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The geniuses who run Great Britain’s system of socialized medicine have proposed using NHS resources to buy iPods and television sets for crackheads, according to the TimesOnline:
Drug addicts are to be offered gift vouchers and prizes on the National Health Service under plans by the government’s medicine watchdog to encourage them to stay clean.
Considering that the same government entity refuses to provide widely-used and effective cancer treatments to its patients, the perversity of this idea is breathtaking. And that point has not been lost on patient advocates:
Katherine Murphy, of the Patients Association, said: “Why should these people with self-inflicted problems be given priority over people who have a genuine illness? Some people with genuine disease are being forced to sell their homes for the medicines they need.”
The answer to Ms. Murphy’s question is obvious. When you allow government apparatchiks to control health care, such warped priorities are inevitable. Even if the bureaucrats are well-meaning and intelligent—not always a given—they simply don’t have enough information to allocate resources efficiently.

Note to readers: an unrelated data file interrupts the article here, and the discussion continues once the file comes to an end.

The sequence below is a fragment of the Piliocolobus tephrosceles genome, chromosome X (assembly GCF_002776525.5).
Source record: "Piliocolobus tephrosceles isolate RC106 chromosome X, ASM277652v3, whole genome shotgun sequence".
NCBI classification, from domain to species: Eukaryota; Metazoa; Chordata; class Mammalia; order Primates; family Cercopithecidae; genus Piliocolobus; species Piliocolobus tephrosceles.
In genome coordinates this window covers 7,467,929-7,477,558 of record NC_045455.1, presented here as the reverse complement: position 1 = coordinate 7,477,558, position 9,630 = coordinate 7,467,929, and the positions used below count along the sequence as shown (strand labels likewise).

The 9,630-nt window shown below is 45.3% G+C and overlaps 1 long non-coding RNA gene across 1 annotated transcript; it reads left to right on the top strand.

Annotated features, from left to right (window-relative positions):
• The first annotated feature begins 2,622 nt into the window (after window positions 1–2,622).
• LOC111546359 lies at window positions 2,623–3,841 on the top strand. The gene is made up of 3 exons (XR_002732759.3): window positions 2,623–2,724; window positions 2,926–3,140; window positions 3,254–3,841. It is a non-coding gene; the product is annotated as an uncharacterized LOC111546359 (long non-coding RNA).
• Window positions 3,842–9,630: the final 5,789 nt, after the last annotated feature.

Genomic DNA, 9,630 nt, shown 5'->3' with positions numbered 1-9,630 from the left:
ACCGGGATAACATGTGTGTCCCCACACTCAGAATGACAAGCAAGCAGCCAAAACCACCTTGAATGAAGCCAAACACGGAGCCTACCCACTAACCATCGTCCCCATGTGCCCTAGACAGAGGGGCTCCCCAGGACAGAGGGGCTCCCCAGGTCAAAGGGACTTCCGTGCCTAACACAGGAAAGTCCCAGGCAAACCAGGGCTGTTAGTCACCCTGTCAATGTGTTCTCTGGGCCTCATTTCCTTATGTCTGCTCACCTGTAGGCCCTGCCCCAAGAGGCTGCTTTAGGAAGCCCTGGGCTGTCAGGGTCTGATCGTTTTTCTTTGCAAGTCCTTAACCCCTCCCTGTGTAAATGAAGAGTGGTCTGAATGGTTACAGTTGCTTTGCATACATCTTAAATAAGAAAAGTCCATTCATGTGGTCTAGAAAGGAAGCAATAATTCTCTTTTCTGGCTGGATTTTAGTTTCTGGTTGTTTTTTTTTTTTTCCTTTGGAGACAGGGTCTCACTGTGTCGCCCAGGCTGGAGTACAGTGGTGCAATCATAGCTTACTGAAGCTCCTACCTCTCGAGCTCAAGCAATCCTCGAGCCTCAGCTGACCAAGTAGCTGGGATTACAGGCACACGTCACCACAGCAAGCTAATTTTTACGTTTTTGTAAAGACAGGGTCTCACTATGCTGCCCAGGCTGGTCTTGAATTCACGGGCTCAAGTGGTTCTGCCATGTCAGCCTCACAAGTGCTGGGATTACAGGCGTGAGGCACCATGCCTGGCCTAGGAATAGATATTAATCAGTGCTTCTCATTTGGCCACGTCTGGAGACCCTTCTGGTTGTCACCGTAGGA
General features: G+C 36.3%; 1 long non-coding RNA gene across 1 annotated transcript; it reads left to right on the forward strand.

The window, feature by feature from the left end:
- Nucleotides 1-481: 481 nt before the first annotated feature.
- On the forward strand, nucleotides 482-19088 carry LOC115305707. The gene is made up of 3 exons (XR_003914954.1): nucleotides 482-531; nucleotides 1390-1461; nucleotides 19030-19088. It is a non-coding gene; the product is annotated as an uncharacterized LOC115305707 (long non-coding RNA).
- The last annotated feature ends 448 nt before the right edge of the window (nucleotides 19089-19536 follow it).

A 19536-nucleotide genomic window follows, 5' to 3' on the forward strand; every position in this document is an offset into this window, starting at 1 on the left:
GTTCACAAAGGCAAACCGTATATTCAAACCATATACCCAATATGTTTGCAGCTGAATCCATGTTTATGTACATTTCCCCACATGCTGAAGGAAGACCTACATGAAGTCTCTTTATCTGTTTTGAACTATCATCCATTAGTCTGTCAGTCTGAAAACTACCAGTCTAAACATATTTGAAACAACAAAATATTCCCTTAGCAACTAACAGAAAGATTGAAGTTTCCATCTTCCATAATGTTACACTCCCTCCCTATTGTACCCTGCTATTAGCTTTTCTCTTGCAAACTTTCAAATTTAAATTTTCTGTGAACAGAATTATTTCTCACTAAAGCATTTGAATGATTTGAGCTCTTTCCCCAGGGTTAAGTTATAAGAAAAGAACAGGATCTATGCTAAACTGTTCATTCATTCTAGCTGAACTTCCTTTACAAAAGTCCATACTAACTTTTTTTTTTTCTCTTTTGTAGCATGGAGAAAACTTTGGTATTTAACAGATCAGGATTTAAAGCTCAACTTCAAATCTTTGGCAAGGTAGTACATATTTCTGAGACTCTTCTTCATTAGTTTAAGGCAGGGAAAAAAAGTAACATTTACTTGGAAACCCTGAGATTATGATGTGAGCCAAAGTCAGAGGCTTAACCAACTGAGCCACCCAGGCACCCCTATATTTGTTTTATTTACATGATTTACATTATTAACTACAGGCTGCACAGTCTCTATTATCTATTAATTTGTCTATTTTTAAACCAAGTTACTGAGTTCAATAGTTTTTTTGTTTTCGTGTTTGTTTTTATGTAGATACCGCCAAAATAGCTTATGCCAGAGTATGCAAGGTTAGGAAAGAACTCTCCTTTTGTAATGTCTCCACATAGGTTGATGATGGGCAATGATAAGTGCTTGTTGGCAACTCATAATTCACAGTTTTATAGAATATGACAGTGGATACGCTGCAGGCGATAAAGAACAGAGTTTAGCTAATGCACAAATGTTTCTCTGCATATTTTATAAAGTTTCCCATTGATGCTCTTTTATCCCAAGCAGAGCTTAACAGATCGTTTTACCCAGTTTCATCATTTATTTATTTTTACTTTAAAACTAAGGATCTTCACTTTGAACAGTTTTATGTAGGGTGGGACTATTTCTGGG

Only the market has the ability to allocate resources in a way that provides the most good for the largest number of people. The quantity of information contained in a single price for a single good far exceeds the miniscule amount of data that can be possessed and processed any group of “experts.”
Until health care is returned to the realm of the free market, wacky ideas like giving prizes to crackheads will continue to bubble up from the bureaucratic muck.
+ May 2009
+ May 2008
+ May 2007